Own a business or property abroad? Important factors to consider when making a Will

Wills, Trust and Probate expert, Tahsin Chasmawala, explains what should be considered when writing your Will

If you own property abroad or have an interest in a business, there are several aspects to consider if you wish to leave these assets in your Will. There can be complex issues with different taxes and laws to consider. Obtaining appropriate advice is essential to ensure that the most tax efficient route is taken but also, crucially, that your Will is in line with your wishes.

Overseas property

The law of England and Wales requires that Personal Representatives (those tasked with obtaining Probate after you pass) declare all foreign property in the deceased’s estate when making an application for a Grant of Representation.

In addition, if you own a property abroad but are still resident or deemed domiciled in England and Wales, you may still be liable for Inheritance Tax on these assets when you die. We can advise you on the current Inheritance Tax laws and the impact overseas property may have on your Inheritance tax position in this country when you die.

It will also be important to be aware of both the tax laws and inheritance laws of the country in which your property is based.

Taxes may be payable on the property in the foreign jurisdiction as well as in England and Wales. Certain jurisdictions - for example France or Spain - have different succession and inheritance laws to the England and Wales which may mean assets in those countries do not pass in the same way as they would here. It is very important that your Will stipulates exactly who you want to inherit your property abroad or the governing law of that country may dictate otherwise.

In addition, we also recommend that you seek advice from a legal expert in the countries where you have property. A separate Will may be required in each jurisdiction in which you have a property. Your solicitor must also take steps to make sure that your English Will is not invalidated by any that relate to your overseas assets.

Passing on a business

Whether you are a sole trader, in a partnership, or own part of a limited company, it will be important to set out in your Will what should happen to any of these interests when you die.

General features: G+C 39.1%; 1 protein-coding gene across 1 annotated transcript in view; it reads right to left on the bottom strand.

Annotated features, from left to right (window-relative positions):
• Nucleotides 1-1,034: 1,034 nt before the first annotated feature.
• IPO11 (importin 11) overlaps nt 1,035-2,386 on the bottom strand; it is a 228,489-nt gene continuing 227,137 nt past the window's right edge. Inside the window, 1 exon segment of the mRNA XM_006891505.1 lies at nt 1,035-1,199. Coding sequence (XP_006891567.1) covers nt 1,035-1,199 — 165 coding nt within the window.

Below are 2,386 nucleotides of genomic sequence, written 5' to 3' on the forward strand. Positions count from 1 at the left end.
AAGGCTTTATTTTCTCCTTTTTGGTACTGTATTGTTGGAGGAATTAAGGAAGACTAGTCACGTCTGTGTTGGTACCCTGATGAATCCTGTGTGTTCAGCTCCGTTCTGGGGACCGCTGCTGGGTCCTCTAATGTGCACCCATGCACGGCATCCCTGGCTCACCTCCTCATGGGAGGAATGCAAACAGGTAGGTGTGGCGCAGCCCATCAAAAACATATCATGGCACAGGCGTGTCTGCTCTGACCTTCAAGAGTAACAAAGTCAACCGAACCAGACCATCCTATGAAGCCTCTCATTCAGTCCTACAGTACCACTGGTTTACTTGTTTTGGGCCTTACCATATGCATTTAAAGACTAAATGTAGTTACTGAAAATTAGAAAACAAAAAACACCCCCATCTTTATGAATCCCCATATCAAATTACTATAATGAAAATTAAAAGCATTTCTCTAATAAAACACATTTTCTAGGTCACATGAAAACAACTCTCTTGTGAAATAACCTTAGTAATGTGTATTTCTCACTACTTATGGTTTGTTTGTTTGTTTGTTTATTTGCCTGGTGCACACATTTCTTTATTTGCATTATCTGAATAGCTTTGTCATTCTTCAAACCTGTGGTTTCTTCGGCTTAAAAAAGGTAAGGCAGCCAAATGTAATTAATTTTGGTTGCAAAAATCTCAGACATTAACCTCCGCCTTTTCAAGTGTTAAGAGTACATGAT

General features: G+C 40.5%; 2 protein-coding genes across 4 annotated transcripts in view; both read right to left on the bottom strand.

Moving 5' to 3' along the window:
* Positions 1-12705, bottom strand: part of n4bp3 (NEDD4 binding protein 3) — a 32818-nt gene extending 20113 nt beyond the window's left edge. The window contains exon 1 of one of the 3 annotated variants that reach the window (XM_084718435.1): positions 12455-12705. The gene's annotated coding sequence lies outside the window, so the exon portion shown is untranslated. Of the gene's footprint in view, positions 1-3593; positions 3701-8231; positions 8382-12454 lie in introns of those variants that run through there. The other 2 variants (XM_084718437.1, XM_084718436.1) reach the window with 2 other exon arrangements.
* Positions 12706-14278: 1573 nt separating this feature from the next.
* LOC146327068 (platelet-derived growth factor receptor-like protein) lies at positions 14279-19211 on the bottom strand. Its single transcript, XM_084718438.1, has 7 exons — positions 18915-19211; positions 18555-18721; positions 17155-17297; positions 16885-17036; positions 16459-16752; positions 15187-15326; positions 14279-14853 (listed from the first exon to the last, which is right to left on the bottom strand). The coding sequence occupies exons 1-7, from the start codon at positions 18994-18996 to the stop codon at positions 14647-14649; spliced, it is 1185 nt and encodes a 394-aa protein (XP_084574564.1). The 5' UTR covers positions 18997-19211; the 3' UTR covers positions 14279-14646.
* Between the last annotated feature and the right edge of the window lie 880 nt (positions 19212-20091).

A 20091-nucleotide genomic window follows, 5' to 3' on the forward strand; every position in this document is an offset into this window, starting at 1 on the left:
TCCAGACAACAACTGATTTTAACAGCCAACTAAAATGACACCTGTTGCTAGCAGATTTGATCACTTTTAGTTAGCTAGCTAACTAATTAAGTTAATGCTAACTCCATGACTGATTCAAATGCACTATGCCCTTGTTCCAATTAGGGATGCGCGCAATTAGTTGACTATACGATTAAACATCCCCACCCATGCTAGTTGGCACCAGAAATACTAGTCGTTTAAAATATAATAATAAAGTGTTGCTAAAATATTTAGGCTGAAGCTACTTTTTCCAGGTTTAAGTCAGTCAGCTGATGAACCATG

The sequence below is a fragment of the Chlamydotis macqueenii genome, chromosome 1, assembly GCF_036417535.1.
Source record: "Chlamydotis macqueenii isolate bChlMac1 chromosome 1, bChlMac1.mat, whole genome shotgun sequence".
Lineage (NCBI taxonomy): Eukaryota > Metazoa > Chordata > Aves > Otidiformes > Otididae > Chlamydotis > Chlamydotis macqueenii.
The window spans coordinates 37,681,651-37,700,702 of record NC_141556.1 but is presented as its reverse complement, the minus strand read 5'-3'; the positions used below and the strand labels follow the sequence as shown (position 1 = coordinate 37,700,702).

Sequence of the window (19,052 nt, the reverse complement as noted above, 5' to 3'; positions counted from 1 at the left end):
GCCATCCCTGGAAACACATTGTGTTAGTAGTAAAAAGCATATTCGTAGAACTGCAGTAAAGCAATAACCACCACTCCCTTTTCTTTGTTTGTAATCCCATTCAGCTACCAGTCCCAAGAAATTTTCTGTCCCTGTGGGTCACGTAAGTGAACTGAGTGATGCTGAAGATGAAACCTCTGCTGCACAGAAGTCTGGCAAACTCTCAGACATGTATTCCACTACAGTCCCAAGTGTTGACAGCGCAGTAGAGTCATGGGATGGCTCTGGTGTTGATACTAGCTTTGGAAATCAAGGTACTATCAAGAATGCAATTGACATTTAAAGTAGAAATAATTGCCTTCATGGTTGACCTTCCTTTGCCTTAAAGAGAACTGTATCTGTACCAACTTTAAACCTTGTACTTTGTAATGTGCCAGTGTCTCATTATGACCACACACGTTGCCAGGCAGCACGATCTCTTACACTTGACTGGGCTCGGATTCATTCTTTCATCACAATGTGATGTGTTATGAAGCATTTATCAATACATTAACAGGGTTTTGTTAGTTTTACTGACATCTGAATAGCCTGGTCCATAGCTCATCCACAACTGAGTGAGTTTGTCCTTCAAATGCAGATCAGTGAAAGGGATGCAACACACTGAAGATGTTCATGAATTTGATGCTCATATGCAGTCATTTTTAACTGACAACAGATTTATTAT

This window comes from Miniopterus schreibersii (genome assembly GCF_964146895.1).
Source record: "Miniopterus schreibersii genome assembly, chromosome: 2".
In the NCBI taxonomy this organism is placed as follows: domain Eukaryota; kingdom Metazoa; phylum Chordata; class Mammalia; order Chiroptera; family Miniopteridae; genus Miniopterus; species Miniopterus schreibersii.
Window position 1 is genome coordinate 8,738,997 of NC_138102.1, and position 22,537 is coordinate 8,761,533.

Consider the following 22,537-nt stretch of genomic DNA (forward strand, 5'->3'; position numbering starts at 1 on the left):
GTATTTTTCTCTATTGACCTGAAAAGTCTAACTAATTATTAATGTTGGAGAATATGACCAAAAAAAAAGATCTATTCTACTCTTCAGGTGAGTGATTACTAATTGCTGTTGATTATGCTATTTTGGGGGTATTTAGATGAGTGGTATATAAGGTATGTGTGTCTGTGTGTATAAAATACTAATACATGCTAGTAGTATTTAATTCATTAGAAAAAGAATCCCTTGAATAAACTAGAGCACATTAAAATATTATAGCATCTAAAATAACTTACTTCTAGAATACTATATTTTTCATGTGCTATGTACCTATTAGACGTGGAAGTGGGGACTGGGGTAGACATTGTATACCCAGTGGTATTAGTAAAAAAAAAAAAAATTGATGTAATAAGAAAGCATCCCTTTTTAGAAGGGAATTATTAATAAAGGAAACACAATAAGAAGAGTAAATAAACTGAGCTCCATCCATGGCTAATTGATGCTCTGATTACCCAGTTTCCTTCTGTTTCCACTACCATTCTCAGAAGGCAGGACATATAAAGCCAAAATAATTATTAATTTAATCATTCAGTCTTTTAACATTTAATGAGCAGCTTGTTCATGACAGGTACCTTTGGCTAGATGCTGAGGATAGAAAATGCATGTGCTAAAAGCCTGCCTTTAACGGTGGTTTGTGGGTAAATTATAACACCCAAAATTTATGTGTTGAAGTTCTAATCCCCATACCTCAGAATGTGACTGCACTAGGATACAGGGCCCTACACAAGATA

Some of your first considerations should be:

  • who is most suitable to continue your business?
  • are there any partnerships or company agreements which stipulate what happens when you pass?
  • what will be the impact on the business and the remaining owners of passing your share to the intended beneficiary?

In addition to considering who should inherit your business or business interest, we can advise you on the tax implications associated with passing on a business.

Business Property Relief is a tax relief available in most circumstances where you have owned a business or an interest in a business for over 2 years. It is best to seek advice on the specific situations in which this relief will apply and how best to maximise your estate’s overall tax reliefs.

Consideration will need to be given to who will inherit as some ways of passing your business or business interests may be more tax efficient than other methods, depending on who you are passing the interests on to. It is therefore important to consider your individual circumstances and who your potential beneficiaries may be.

How can we help?

Business and overseas property are important assets to consider when making a Will. Getting legal advice in relation to this will ensure that these assets pass in the way you would like them to, and your estate does not suffer from any unexpected tax liabilities. 

Contact Tahsin Chasmawala

Use this form to contact Tahsin Chasmawala directly with details of your enquiry. It costs nothing to make an enquiry and it is entirely confidential.

Alternatively, you can email tahsin.chasmawala@salaw.com or call 01727 798064.

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Every care is taken in the preparation of our articles. However, no responsibility can be accepted to any person who acts on the basis of information contained in them alone. You are recommended to obtain specific advice in respect of individual cases.